A combination of two compounds found in red grapes and oranges could be used to improve the health of people with diabetes, and reduce cases of obesity and heart disease.
The find has been made by University of Warwick researchers who now hope that their discovery will be developed to provide a treatment for patients.
A team led by Paul Thornalley, Professor in Systems Biology at Warwick Medical School, studied two compounds found in fruits but not usually found together.
The compounds are trans-resveratrol (tRES) – found in red grapes, and hesperetin (HESP) – found in oranges.
When given jointly at pharmaceutical doses the compounds acted in tandem to decrease blood glucose, improve the action of insulin and improve the health of arteries.
The researchers noted an improvement in insulin resistance in trial participants produced by the compounds in 8-week treatment that was similar to that achieved with bariatric surgery after 6 months.
Currently, Metformin is considered for the treatment of overweight/obese people at high risk of developing type 2 diabetes.
However, in the study the combination of the fruit compounds was found to be more effective than Metformin at reducing blood sugar in the obese and overweight trial participants.
The compounds act by increasing a protein called glyoxalase 1 (Glo1) in the body which neutralises a damaging sugar-derived compound called methylglyoxal (MG).
MG is a major contributor to the damaging effects of sugar. Increased MG accumulation with a high energy diet intake is a driver of insulin resistance leading to type 2 diabetes, and also damages blood vessels and impairs handling of cholesterol associated with increased risk of cardiovascular diseases.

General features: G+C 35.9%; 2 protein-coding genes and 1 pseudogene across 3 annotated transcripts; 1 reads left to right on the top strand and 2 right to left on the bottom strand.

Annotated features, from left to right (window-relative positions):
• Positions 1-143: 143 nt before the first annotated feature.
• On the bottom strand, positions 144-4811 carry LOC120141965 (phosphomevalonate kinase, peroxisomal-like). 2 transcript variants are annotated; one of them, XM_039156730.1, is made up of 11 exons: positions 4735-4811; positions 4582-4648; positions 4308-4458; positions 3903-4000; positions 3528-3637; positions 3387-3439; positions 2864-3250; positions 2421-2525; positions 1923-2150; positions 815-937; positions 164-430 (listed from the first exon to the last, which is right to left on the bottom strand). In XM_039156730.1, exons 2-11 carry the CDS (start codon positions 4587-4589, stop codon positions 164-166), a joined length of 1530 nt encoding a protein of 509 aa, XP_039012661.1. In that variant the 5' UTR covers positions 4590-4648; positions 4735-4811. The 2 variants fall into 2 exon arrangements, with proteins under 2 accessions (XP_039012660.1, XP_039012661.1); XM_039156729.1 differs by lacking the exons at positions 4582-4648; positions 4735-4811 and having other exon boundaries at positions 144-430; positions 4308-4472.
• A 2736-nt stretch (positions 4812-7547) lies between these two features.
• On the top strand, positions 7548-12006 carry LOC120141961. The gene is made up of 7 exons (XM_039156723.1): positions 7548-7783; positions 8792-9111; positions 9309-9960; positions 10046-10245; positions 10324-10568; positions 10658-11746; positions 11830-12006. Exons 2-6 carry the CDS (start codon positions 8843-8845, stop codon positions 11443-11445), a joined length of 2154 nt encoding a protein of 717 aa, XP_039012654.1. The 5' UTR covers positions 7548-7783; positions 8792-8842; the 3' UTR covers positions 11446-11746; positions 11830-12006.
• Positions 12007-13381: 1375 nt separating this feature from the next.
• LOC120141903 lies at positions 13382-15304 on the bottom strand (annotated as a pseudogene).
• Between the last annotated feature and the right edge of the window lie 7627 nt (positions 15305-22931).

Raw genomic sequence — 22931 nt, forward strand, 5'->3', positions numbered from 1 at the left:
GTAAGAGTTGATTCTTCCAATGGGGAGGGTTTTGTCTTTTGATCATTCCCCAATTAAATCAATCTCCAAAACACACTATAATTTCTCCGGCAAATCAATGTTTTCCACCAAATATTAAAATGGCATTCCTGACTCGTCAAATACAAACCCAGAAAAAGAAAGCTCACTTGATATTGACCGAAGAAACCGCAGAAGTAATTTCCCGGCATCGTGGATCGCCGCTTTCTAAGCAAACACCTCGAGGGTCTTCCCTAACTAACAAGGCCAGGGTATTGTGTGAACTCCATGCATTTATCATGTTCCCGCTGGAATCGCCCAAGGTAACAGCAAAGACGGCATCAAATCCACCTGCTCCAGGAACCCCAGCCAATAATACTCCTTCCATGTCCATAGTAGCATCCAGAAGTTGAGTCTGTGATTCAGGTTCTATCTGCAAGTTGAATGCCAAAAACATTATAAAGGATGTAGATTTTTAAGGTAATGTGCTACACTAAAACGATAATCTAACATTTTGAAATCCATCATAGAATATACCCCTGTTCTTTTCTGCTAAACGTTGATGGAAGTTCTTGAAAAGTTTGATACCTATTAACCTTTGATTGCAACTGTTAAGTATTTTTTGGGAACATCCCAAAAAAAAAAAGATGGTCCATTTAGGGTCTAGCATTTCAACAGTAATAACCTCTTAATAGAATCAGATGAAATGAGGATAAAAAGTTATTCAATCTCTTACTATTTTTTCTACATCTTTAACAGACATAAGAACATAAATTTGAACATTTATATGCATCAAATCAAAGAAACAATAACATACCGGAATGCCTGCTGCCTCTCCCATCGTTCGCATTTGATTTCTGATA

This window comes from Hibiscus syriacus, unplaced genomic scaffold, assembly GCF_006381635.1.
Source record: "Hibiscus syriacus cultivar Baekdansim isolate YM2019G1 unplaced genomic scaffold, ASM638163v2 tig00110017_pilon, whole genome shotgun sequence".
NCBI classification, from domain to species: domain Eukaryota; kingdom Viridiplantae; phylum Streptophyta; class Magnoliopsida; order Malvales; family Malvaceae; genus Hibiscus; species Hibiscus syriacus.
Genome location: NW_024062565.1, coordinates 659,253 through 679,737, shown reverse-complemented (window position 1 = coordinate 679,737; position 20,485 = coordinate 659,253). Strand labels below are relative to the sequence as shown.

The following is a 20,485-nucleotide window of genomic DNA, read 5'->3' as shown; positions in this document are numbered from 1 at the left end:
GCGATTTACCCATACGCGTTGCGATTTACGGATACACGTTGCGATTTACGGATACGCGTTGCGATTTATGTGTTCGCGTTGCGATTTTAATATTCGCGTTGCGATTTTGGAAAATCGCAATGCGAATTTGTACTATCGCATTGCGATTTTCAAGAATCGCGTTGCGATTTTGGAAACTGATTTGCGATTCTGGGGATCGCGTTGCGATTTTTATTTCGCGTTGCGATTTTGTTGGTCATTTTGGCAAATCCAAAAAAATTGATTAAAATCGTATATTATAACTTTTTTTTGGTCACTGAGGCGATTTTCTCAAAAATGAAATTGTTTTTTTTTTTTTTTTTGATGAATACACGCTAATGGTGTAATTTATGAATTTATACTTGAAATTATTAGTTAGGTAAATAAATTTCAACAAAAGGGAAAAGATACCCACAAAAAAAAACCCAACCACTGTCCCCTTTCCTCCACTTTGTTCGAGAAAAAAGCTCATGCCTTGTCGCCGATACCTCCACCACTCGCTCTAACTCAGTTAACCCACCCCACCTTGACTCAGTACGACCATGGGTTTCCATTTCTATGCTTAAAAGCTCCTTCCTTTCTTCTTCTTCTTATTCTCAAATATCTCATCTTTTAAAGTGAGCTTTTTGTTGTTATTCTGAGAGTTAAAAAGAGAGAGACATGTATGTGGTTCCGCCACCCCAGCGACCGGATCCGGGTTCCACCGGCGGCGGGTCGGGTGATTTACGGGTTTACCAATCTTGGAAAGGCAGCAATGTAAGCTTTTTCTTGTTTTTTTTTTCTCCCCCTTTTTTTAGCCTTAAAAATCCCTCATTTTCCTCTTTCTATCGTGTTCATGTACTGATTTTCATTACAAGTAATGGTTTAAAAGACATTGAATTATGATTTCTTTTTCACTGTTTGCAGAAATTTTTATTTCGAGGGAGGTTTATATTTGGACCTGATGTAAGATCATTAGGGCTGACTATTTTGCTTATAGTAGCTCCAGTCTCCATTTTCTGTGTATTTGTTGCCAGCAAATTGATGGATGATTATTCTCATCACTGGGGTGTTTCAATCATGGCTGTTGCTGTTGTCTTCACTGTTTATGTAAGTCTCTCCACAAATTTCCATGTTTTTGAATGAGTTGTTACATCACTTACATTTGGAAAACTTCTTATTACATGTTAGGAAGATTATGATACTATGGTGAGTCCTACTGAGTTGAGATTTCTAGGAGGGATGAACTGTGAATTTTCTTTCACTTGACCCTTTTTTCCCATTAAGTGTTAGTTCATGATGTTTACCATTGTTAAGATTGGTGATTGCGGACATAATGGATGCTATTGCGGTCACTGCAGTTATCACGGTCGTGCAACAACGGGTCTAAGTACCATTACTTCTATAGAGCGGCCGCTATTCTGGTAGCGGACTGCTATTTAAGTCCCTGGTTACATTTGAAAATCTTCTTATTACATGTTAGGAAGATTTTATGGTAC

Blocking MG improved health in overweight and obese people and will likely help patients with diabetes and high risk of cardiovascular disease too. It has already been proven experimentally that blocking MG improves health impairment in obesity and type 1 and type 2 diabetes.
Although the same compounds are found naturally in some fruits, the amounts and type required for health improvement are hard to be obtained from increased fruit consumption.
The compounds that increase Glo1 and are called a ‘Glo1 inducer’. Pharmaceutical doses for patients with obesity, diabetes and high risk of heart disease could be given to patients in capsule form.
Thirty-two overweight and obese people within the 18-80 age range who had a BMI between 25-40 took part in the trial. They were given the supplement in capsule form once a day for eight weeks.
They were asked to maintain their usual diet and their food intake was monitored via a dietary questionnaire and they were also asked not to alter their daily physical activity.
The team found that the highly overweight subjects who had BMIs of over 27.5 with treatment displayed increased Glo1 activity, decreased glucose levels, improved working of insulin, improved artery function and decreased blood vessel inflammation. There was no effect of placebo.